Because we didn't have a plan. We started at the parking lot staging area and I hadn't ridden up onto the Western Mesa for many years so I asked Jamie to lead the way.
Spring is definitely here, and everywhere the bushes are alive with tiny flowers. Pinks, and yellows and whites, most very tiny and difficult to capture with an iPhone from the back of a mule, but carpeting the sandy scape.
Every so often we'd stop to give the animals a rest under some shade.
This tree was festooned with hanging Spanish Moss, which gives an eerie look.
The Mesa has sections of trees, then open spaces, then trees again.
This rather trashed outbuilding was actually a bee hive!
As we passed by I could see bees entering the cracks on the side and I'm imagining the inside of those walls is filled with comb.
We were sensible and did not go in for a closer look.
Then we were back out on the trails, crossing old cement and asphalt roads and then back to deep sand.
We saw at least 100 people walking on the wide dusty roads, and maybe 30 on bicycles.
The walkers were lovely. Tobe had his golden Mulicorn horn on and Woody was sporting a silver Unicorn horn, so we amused the children out with their healthy parents.
Woody is a good sport, he's a been-there-done-that sort of horse.
And if we tell him to wear a bit of costumery, he's game.
C.C. enjoyed telling children that of course this is a real Unicorn!
Many of the parents had little kids on bikes, and the vast majority knew the drill, asked their kids to stop, and not spook the horses. In return we let the kids pet them, and had a bit of pleasant conversation. Lovely to share the bright shining afternoon.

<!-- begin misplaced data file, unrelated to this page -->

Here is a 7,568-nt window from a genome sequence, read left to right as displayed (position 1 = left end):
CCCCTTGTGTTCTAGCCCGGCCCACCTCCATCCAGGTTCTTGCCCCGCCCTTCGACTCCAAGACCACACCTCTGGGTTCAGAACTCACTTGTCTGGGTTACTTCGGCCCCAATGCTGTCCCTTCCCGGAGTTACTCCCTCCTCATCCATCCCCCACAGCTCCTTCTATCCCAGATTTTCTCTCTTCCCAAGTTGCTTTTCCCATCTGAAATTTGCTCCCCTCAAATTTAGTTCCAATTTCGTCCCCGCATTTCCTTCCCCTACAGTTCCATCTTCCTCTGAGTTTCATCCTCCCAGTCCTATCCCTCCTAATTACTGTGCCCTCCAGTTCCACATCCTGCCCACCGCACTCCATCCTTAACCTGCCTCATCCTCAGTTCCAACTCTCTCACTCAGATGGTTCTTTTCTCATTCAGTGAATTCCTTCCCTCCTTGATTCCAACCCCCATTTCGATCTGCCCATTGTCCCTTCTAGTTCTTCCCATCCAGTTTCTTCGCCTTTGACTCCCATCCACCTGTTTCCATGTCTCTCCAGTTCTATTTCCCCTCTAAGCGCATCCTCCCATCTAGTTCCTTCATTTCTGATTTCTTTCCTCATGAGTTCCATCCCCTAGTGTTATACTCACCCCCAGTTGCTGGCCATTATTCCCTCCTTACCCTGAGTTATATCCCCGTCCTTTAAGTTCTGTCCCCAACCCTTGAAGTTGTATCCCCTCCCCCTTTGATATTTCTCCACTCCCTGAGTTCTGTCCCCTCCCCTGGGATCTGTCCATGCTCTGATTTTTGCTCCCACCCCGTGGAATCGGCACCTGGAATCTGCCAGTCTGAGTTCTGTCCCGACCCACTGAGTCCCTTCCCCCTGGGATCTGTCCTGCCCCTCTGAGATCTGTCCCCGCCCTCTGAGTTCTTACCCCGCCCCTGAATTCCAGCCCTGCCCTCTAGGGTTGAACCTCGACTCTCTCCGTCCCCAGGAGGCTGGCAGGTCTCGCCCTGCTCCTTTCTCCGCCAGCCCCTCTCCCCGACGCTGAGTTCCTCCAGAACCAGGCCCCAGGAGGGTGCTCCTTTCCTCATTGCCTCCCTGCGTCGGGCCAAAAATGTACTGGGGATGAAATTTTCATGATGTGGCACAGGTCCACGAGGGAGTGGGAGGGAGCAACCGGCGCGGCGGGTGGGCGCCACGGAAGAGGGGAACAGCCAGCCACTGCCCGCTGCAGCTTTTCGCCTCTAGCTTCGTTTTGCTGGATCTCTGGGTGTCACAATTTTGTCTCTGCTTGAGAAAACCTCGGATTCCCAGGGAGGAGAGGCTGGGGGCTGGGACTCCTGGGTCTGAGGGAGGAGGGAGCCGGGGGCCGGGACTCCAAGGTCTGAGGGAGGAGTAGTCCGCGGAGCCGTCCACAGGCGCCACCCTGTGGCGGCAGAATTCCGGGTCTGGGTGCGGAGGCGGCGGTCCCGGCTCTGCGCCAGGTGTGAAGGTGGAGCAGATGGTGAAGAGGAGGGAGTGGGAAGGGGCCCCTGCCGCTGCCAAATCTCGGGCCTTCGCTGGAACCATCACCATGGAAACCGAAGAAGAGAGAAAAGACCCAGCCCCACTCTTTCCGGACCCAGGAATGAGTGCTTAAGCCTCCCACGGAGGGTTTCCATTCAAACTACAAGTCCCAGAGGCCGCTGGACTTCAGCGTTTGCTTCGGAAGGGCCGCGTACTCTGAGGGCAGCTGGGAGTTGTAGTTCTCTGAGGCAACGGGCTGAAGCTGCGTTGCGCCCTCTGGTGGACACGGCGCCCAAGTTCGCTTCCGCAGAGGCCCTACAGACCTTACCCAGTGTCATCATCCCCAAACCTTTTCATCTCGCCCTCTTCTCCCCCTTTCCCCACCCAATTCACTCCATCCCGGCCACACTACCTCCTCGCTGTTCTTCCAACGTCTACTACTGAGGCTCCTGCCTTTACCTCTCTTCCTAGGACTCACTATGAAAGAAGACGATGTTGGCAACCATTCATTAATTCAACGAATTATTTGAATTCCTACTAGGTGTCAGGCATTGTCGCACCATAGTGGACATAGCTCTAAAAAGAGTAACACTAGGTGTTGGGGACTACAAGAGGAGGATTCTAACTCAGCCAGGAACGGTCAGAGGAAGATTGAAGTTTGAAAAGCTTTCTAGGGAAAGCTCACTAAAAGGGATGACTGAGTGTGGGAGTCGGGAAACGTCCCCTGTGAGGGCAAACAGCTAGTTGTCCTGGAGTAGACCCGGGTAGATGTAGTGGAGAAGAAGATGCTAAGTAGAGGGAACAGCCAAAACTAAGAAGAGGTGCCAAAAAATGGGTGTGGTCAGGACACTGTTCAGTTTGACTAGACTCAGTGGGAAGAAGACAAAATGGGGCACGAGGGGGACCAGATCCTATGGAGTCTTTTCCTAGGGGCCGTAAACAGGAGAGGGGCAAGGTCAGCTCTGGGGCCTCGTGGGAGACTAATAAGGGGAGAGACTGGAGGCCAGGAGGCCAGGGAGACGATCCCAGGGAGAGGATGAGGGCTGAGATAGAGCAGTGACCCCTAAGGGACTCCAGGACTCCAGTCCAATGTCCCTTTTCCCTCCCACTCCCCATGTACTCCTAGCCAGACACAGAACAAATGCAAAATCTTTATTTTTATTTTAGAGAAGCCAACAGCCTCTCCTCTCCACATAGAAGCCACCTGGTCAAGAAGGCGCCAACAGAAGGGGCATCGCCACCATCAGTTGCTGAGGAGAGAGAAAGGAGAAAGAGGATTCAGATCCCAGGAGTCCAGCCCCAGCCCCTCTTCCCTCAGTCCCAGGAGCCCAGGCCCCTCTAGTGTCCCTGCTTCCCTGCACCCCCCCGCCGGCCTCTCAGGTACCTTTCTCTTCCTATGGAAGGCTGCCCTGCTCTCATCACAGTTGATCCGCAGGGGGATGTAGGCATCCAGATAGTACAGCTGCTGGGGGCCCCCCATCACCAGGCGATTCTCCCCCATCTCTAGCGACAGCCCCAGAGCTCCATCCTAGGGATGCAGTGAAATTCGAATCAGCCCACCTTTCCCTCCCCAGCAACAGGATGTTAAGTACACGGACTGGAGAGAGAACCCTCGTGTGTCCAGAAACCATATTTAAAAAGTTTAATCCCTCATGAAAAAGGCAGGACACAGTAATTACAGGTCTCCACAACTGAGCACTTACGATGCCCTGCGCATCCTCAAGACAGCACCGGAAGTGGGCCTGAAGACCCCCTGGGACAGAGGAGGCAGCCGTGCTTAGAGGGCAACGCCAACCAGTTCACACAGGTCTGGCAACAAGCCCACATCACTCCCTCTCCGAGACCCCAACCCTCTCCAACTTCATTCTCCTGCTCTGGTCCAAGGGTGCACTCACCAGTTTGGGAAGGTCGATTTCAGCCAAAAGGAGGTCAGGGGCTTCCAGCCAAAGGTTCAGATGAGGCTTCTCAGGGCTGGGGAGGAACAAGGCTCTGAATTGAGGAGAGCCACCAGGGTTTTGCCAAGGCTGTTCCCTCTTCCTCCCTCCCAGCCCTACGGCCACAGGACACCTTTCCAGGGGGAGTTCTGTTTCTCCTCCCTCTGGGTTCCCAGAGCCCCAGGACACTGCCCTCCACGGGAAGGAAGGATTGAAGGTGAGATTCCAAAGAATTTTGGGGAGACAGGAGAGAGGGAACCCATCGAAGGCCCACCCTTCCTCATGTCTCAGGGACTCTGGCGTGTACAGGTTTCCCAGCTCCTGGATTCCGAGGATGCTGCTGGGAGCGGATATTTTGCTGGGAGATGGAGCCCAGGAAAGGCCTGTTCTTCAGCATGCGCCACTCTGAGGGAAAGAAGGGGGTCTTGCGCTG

The wide trails here are big enough for the Park Rangers to drive on, so there is usually plenty of warning when there is someone else on the trail.
These guys were riding up behind us and TobeMule alerted to me that something was coming. So I just turned him around and chatted with the guys, asking them to go slowly past us and when they caught up with the rest of the group to call ahead and announce their approach.
They were easy to interact with.
But soon after two guys came riding at full speed down upon the group and skidded their bikes to a stop mere feet from the horses. There was a bit of consternation, and I started to ask them nicely to in the future keep a look out and slow down and stop when horses, who have the right of way, are on the trail. Their response was to shout "Good luck training those stupid horses!" as they sped off.
Guys like that make it difficult for us to support multi-use trails.
One handsome fellow on a bike stopped to let us walk past and when I complimented him on his trail etiquette he said "I ride horses too, so I know."
And then it was time to descend toward the parking area, and we passed through another forested area.
Passing from the wind-swept scrub up on the Mesas and then coming down into the forested area is a special part of riding here.
We really were on a ramble, going down new paths and recognizing some and discovering others.
Another day in good company in interesting landscape,
and miles to go before we sleep.
Lyric from the 1946 Disney film SONG OF THE SOUTH
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